I read the note she’d written for me.
Everything I’ve done has been my own choice. Dont blame me, please don’t blame me.
I can’t take Sleeping Sickness anymore.
When we know babies die and we can stop it. When there’s hunger and we can stop it. What do we do but dream on, nurture our waking sleep because we see our dreams but not our realities. No-one chooses that, but it’s what happens with Sleeping Sickness. We all have it and it’s contagious.
I cant be part of it anymore.
I love you. Please, don’t blame me.
I came home early. She wasn’t there. Or rather, she was.
I knew straight away she had the Sleeping Sickness because she was still in bed, sleeping.
She looked so young, like the beautiful girl that had saved me from my self-destructive battle with the city, from my self, saved me and made me laugh.
She lay, peacefully sleeping; unmoving, memories filled the room, eluding me, half forgotten, whispered, clipped-winged memories.
Her hands were over her stomach. The walls were breathing for her. The beautiful silence stopped me crying out.
I didn’t understand Sleeping Sickness. I do now.
We saved a little. Sometimes we had to not eat on a Thursday to save a few quid. Sometimes we stayed in bed all day. Sometimes we argued.
We had worries. She told me she was pregnant. Then she told me she wasn’t. Lines creased her mouth. She grew silent, only her eyes speaking, a foreign language. When she slept I checked her arms for punctures, track marks. Relieved, I was glad we lived a normal life.
She still laughed sometimes.
I love it when you laugh, you look so beautiful, I told her.
Tigers in cages, she said obliquely.
She’d told me about the Sleeping Sickness, but I’d never understood. I didn’t have to anymore because a year later everything changed.
We’d shacked up in a cheap flat in a godawful area. We got jobs. Long hours, but we had money for the weekend provided we turned up. We went to the pub, supermarket, bank. Did normal things.
This is my dream, I said.
That’s the Sleeping Sickness, Sadie said sadly, you have it.
We did normal things.
She grew old from doing normal things. From being in prison. From electing to have me as jailer.
From Sleeping Sickness.
The foyer was itself a cinematic epic, dazzling pictures of silver screen icons, bright, mirrored surfaces, people milling around made brilliant and reflective, starlike, by the light reflected off other reflections.
“See you inside,” she whispered, then disappeared.
I bought two tickets anyway and walked in. I couldn’t see her at first, she was slumped in a seat, legs over the back of the chair in front.
She laughed. “You paid for me? I said– oh never mind!”
Titles for The Feral Man appeared onscreen.
"This isn't about you then," she giggled.
I tried hard not to smile.
Two men followed Sadie through back alley shortcuts, stepping softly, gradually closing.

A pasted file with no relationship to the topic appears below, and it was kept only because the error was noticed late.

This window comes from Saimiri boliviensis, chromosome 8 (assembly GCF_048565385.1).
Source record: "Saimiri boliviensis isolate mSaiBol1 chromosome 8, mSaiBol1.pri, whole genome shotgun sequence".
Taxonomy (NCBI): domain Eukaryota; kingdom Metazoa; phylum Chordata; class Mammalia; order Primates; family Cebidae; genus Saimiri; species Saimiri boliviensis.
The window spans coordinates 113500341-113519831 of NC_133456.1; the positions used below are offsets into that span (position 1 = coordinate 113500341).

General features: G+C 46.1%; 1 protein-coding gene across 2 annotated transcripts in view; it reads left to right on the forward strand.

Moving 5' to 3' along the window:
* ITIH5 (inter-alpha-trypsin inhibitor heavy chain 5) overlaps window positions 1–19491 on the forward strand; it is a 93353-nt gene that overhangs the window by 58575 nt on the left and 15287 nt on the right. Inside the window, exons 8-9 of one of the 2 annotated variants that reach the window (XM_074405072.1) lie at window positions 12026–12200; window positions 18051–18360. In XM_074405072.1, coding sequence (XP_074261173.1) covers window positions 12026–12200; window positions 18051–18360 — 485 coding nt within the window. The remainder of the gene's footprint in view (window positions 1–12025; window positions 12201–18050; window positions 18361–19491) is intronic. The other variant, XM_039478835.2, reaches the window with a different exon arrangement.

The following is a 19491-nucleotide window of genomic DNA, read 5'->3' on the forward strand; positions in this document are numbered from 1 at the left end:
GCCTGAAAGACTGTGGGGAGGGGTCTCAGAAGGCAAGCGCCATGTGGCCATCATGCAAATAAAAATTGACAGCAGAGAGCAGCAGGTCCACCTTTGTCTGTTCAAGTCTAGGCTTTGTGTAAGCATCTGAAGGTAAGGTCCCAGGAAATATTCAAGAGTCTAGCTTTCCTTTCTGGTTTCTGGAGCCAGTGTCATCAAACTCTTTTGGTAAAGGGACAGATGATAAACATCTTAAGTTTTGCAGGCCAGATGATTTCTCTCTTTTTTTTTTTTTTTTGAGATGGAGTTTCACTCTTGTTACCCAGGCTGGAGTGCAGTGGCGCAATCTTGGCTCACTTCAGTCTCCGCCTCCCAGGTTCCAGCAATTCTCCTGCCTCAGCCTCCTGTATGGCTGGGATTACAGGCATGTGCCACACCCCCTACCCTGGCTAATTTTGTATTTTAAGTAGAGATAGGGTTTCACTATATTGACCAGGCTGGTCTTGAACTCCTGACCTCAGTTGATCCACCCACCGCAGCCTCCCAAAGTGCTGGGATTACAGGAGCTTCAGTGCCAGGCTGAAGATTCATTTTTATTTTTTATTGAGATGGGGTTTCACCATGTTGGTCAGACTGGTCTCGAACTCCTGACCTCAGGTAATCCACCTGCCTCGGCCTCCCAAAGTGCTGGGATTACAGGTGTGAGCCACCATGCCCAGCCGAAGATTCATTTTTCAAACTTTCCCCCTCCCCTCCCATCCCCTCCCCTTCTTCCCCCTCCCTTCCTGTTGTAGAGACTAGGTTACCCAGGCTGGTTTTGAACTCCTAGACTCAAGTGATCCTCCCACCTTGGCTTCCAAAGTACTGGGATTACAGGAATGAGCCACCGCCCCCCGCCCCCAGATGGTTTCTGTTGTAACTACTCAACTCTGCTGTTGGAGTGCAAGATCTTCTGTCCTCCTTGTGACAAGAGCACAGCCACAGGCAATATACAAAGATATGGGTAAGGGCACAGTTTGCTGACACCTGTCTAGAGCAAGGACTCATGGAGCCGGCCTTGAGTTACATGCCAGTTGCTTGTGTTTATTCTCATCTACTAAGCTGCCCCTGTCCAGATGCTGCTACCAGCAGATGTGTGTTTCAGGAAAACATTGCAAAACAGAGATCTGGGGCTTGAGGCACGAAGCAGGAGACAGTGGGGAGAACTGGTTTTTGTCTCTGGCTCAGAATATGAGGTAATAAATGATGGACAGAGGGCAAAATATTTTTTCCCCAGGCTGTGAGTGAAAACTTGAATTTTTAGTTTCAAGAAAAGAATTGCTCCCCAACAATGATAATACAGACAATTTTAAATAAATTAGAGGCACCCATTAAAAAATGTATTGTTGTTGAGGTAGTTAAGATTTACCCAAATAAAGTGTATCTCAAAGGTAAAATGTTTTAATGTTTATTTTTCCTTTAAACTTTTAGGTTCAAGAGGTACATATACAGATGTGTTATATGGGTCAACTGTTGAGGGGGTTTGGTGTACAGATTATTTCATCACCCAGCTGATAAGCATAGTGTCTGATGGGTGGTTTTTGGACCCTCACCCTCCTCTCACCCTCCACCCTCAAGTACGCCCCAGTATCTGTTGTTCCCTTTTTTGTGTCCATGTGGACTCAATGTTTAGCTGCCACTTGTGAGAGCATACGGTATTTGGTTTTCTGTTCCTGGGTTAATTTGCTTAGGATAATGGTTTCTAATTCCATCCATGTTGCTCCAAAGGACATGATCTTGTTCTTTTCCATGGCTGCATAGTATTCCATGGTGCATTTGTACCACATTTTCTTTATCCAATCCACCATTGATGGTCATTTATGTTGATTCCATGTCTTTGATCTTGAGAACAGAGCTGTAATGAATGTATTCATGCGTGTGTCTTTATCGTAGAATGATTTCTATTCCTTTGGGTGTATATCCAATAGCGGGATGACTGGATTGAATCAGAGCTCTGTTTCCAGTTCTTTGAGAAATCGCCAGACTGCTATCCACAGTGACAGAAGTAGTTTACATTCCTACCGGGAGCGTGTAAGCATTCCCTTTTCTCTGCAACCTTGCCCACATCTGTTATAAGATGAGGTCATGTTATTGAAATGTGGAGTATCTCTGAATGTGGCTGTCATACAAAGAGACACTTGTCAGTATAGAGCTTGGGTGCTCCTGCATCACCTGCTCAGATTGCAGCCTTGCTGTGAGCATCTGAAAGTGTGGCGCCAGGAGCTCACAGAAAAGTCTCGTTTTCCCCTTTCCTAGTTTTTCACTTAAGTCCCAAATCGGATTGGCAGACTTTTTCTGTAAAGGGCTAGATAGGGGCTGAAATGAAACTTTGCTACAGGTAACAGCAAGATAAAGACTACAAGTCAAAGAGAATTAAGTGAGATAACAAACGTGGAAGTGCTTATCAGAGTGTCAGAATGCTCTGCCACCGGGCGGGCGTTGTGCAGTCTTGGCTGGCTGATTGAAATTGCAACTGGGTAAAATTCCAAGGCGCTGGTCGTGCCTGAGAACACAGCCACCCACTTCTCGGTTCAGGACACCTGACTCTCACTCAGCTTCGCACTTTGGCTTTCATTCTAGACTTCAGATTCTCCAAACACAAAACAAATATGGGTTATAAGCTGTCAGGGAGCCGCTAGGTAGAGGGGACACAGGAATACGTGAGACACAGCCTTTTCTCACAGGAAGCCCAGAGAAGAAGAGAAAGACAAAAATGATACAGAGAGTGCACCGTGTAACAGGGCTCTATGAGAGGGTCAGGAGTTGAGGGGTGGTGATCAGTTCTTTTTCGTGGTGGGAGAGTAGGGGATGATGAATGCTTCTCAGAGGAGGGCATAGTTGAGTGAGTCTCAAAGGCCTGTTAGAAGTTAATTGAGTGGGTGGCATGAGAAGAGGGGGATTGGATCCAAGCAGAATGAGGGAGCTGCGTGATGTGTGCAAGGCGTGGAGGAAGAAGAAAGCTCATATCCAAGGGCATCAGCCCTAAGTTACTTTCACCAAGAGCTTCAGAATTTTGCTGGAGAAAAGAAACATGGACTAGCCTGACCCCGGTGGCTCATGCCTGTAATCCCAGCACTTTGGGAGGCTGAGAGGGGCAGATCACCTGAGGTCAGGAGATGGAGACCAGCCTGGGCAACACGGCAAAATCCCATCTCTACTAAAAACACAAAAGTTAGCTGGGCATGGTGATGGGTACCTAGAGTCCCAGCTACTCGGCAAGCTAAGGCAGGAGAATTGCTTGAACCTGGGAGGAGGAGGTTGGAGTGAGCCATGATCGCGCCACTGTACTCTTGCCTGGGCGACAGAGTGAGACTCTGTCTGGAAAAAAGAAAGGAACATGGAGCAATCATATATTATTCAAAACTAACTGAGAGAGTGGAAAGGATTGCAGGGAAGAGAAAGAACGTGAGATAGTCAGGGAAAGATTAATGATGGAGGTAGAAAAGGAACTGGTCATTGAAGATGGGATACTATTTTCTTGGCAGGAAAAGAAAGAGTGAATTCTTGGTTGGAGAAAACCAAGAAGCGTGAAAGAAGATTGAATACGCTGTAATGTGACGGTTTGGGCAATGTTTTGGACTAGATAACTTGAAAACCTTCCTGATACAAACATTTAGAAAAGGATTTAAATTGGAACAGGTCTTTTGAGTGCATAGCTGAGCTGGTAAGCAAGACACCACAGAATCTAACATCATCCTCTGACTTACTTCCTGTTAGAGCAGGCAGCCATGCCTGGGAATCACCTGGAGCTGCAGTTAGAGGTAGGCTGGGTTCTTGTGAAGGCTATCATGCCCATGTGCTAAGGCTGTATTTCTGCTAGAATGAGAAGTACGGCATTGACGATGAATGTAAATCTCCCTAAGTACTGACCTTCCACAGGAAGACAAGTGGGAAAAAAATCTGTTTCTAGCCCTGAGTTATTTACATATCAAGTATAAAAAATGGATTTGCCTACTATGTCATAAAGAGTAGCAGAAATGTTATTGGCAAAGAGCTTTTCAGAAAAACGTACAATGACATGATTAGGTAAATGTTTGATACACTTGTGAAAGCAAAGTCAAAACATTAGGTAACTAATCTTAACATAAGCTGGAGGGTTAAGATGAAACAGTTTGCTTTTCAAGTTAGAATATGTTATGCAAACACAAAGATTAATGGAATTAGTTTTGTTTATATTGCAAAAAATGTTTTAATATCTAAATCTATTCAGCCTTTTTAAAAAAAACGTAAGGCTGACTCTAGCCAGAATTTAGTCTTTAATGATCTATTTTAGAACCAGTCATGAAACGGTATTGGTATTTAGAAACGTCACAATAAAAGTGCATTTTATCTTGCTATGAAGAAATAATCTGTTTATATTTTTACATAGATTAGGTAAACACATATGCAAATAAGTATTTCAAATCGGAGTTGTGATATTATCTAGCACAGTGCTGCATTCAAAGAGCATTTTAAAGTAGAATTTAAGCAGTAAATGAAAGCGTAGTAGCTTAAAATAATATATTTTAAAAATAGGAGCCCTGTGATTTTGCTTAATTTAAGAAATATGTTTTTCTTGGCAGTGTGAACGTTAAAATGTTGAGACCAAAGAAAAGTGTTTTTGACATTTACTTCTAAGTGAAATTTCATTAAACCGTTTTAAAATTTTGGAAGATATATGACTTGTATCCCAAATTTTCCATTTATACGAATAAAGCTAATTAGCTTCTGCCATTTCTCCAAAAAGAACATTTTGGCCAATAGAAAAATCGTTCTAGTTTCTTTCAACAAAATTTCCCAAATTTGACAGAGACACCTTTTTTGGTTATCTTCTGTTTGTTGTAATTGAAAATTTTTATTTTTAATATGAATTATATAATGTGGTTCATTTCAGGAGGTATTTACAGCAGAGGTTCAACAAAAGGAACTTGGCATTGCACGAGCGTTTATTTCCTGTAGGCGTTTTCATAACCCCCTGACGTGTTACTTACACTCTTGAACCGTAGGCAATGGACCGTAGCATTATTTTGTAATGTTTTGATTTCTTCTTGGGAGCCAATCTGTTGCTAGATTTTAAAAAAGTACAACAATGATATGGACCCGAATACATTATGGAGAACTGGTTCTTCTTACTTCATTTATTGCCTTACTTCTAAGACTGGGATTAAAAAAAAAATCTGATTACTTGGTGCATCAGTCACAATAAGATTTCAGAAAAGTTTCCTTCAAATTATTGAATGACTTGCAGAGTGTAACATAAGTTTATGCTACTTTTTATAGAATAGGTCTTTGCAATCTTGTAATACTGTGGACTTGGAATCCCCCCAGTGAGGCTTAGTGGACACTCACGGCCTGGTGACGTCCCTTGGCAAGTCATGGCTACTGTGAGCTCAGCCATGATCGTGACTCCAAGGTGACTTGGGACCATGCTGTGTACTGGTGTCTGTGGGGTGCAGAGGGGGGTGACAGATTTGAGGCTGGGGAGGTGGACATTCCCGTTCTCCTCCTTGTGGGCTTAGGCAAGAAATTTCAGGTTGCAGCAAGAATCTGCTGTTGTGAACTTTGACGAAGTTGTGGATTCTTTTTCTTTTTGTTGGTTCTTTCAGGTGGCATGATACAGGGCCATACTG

In a gap between garages they struck: hand over her mouth, the other grabbed her arms.
She bit through fingers and palm until teeth met, head shaking side to side; knee then foot into the others balls.
One scream, one groan, fingers spat out.
Then she spotted the dropped knife.
“Cunts!” Quietly spoken.
Retrieving it, she tore gashes through the stomach of one then smashed the blade repeatedly down into the face of the other.
Tears came as she walked away, shaking. But at least she walked away.
Trying to see which buttons not to press on these feral girls is like learning Chinese algebra in Braille. Wearing gloves.
Sadie tends the wounds she inflicted on me with compassion. There’s no apology for the attack. Why should there be? I’d pressed that button, she’d reacted. The logic was unquestionable. Painful, but unquestionable.
I know nothing of her history save what little she reveals. She’s a wild animal, trying to be tame in a wild society that pretends to be tame.
And I’m too naive to see the buttons she’s shown me. That’ll be my loss. And her burden.
Her name was Sadie. I called her Sadist for a joke. Her smile disintegrated.
That’s why I had a crush on her, her stunning smile. Be wrong to say I loved her, but she made me happy and laugh so I let myself fall. Sadie was awesome. Except when I called her Sadist. But the other girls laughed, so I said it again.
She flew at me, screaming shit about hate and pain, crying, punching, kicking, until suddenly she stopped, her fists bleeding, her face contorted. She screamed “I fucking hate myself!” and walked out, sobbing heavily.
I followed, uncertain.
/Motion. This way/That. Darting. Rapid-Move: quick. Dart/Dash. From shadows. Swift in light, flash movements, jog to steal/ to pocket/ to sprint. Return. Back to shadows./
I’d been beaten by the city. The City tried to hammer me into shape, but I was too rebellious, so in the end it just hammered me. And that’s where they found me, these angels, in a doorway, so cold I couldn’t stand.
Warehouse-warmed. Restored. /Wildcats, they prowl/. Perfect. Teach me your beauty.
I’m faster now. In/Out. Go/Get. Retrieve. All actions by reflex. /Like thought/ Flash. Return. Back to shadows.
I'm learning. Slowly.
This aint where it’s at. Here’s glamourpusses, babes, babydolls, preloved goods recycling old lies: sanitised, discharged release to the well-heeled and poorly-souled. Muzak sex, Costa Starfucks, Anytown Inc.
I leave, unimpressed. Gimme feral girls every time. Big eyes, short hair, lithe bodies. They bite and scratch in passion as much as in life, but in passion they draw the line. In life as in fights, there’s no line. Their life is the fight, every opportunity fucked dry: but stick around, watch their backs, they will back you to the end of the road.
And that’s where it’s at.